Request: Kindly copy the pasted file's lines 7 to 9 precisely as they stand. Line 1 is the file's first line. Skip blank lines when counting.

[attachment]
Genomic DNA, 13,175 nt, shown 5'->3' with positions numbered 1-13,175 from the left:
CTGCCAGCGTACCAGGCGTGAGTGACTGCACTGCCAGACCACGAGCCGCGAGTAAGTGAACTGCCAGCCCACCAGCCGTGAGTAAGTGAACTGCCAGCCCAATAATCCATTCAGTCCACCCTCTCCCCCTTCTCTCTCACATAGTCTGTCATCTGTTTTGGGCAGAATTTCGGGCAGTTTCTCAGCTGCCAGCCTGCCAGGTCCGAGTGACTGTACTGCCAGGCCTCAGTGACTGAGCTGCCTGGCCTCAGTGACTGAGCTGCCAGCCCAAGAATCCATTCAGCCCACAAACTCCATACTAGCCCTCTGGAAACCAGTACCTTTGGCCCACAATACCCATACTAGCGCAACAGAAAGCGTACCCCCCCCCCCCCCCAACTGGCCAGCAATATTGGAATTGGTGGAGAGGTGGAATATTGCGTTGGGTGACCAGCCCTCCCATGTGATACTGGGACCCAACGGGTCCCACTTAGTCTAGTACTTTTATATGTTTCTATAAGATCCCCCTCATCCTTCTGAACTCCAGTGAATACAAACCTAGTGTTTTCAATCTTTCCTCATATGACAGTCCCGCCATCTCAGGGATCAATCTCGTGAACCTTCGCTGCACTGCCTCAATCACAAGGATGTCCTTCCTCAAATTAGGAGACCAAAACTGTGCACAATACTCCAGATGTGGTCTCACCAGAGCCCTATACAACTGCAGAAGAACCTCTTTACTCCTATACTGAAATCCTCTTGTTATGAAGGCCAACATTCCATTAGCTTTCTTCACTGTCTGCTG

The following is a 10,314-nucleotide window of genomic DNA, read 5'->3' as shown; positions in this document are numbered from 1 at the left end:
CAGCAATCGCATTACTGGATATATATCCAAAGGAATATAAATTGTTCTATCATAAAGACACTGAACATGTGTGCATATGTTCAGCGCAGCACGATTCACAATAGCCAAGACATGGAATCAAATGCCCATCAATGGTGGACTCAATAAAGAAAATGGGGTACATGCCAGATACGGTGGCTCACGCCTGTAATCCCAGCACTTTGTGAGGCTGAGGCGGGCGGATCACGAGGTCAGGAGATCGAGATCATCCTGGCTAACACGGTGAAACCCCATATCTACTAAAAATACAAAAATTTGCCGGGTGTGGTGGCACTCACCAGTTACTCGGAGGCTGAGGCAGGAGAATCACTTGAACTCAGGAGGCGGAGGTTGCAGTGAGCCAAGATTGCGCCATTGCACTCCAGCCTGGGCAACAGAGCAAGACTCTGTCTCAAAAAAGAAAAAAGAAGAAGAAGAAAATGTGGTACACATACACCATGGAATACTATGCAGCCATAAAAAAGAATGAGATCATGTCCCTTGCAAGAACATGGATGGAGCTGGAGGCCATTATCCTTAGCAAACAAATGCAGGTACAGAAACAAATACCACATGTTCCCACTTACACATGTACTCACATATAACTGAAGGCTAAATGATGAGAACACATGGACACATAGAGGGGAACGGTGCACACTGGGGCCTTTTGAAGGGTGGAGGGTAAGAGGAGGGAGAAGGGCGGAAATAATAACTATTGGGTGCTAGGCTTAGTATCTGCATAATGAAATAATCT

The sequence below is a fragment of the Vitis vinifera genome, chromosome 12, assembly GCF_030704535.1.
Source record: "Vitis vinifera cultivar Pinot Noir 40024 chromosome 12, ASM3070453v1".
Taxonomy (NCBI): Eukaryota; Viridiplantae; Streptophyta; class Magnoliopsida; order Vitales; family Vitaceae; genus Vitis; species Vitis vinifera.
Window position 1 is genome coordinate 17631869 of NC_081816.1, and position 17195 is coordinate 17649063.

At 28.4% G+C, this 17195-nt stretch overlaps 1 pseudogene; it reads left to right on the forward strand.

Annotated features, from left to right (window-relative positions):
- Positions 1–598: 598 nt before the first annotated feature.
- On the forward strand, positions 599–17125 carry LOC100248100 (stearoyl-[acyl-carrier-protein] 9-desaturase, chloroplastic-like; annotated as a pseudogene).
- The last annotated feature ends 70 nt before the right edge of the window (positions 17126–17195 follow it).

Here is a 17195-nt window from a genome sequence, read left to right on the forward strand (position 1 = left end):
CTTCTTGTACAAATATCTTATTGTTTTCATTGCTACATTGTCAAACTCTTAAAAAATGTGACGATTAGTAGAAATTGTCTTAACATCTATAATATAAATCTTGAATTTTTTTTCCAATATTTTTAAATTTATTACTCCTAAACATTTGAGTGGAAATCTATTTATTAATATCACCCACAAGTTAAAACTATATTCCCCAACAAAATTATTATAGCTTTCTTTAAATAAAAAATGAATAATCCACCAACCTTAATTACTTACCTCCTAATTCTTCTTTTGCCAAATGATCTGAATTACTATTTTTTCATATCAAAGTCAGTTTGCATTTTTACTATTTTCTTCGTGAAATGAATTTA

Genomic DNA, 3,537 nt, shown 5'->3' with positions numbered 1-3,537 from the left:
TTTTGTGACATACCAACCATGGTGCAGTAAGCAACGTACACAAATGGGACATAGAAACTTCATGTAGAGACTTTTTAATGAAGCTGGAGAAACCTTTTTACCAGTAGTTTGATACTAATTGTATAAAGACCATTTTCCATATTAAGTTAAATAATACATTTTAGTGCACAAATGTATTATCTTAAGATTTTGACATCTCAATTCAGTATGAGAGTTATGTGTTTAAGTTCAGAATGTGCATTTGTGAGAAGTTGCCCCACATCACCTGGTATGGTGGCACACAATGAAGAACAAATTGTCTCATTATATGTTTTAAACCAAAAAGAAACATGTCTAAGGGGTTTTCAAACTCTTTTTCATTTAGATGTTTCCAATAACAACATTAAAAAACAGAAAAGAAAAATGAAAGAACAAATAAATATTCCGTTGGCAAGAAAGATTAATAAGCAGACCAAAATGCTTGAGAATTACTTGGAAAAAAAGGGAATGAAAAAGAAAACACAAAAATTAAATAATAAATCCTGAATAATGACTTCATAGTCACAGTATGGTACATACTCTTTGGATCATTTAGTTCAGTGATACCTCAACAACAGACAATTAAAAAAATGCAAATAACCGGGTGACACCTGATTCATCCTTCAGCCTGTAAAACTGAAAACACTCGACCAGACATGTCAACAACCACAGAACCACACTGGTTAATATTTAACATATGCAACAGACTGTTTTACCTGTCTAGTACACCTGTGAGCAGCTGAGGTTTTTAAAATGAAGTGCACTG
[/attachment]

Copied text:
Taxonomy (NCBI): Eukaryota; Viridiplantae; Streptophyta; class Magnoliopsida; order Vitales; family Vitaceae; genus Vitis; species Vitis vinifera.
Window position 1 is genome coordinate 17631869 of NC_081816.1, and position 17195 is coordinate 17649063.

At 28.4% G+C, this 17195-nt stretch overlaps 1 pseudogene; it reads left to right on the forward strand.